A Taste of Laphroaig's 33-Year-Old Scotch Whisky

A Taste of Laphroaig's 33-Year-Old Scotch Whisky
Courtesy of Laphroaig

The Ian Hunter Story Book 3 is reviewed by our whiskey critic.

Almost all of the new single malts that are released these days seem to have one thing in common: They undergo a process known as the barrel finish, a secondary maturation period in barrels that formerly held wine, sherry, or some other spirit during the maturation process. The thing about this is that it isn't just a gimmick; on the contrary, it is a tried and true process that is present not only in scotch but also in other categories of whiskey such as American, Irish, and more.

It is all very well and good for this type of release, but sometimes the best ultra-aged releases are the ones that are merely aged in bourbon barrels for a few decades, with no cuvee, cognac, or French wine finishes. One of Laphroaig's Ian Hunter Series books is Book 3, which features the story of Ian Hunter. In this third of five releases that are to comprise this collection, the whisky has been aged for 33 years in ex-bourbon barrels, which is a key component of the maturation process at this Islay distillery.

There is no doubt that most whiskey drinkers know that the single malts made at Laphroaig are known for being quite smoky, and that is why most whiskey drinkers are aware that. There is more to it than just a campfire, as the distillery boasts that it has iodine, seaweed, and medicinal notes that define whiskey, and that is why it is so good. It doesn't matter what you feel about it or how you dislike it, peat is an integral part of all the liquid that comes out of Laphroaig, but it plays a different role based on the expression you are trying to taste. My general opinion of smokiness in whiskies is that it can be softened with a long sherry cask maturation, while it can also be softened with a long bourbon maturation, but it is less pronounced than with a long sherry cask maturation.

There is little peat on the nose of this new whisky, which was distilled back in 1987, and notes of vanilla, citrus and spiced pear dominate. With a softened but still predominant layer of smoke, the palate opens with papaya, clementine, vanilla custard, burnt toffee, as well as touches of iodine and menthol. A whiskey this old usually has tropical fruit notes, but those notes remain in the background, which is a welcome change. There is a little bit of heat in this whiskey because it has a little bit less than 50 percent alcohol by volume. The whiskey has been non-chill filtered to preserve maximum flavor.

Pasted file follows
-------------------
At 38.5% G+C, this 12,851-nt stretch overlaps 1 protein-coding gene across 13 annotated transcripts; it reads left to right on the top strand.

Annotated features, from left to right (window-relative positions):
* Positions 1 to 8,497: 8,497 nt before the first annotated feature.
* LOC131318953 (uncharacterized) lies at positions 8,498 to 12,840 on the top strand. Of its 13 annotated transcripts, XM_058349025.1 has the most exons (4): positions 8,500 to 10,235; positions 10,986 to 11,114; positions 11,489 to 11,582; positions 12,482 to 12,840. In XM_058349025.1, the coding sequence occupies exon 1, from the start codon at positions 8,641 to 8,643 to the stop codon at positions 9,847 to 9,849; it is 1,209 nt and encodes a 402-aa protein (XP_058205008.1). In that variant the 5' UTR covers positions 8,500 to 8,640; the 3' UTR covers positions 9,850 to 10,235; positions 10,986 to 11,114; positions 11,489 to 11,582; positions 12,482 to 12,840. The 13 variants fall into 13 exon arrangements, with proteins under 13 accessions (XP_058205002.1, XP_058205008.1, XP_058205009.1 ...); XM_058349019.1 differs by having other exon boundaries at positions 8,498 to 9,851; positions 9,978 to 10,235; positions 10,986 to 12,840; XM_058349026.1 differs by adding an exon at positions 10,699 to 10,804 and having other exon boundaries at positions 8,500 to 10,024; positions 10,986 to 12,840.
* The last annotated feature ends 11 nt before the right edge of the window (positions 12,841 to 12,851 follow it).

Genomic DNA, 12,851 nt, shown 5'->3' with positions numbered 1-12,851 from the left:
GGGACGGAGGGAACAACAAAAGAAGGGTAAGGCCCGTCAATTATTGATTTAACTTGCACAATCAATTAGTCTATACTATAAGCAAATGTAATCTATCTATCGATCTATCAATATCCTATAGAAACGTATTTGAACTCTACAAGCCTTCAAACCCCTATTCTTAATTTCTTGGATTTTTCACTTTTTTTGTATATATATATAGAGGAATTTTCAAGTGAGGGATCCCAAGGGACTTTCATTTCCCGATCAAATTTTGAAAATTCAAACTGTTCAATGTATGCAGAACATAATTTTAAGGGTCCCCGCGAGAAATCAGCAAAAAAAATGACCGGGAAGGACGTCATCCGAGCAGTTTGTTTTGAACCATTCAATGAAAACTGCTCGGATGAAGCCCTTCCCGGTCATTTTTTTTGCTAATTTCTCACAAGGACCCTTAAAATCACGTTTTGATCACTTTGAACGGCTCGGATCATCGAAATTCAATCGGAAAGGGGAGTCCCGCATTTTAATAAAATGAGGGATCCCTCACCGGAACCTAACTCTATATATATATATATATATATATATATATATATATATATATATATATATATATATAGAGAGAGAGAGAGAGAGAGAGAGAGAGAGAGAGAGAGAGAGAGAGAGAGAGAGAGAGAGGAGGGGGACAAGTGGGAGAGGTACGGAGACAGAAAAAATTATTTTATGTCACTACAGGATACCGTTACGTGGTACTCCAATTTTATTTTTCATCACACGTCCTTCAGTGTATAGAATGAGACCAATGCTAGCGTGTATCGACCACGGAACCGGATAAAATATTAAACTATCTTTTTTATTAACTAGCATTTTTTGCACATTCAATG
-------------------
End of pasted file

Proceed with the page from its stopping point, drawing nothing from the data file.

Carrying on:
This new edition of the Ian Hunter Series is subtitled “Source Protector.” The name refers to the Kilbride Stream, which is the source of the water for Laphroaig that Hunter valued so much as the last member of the founding family to manage the distillery. While that is an important part of the distillery's history, it is also important to note that, above all else, an expensive whiskey like this must be characterized by its flavor, not by its historical background.

There are many similarities between Book 3 and Book 1, which was a 30-year-old single malt that also spent its entire maturation period in bourbon barrels. Book 3 is very good in that regard, but it is also very similar to Book 1. If you are lucky enough to have the chance to taste this whiskey back to back, it would be very interesting to see how it compares, especially since it is three years old and a completely different vintage.

There is no denying that this new luxury release from Laphroaig is a delectable dram that is both elegant and superbly peated, with nothing gimmick about it, just a lustily peated single malt that has been aged in bourbon barrels for over a third of a century.

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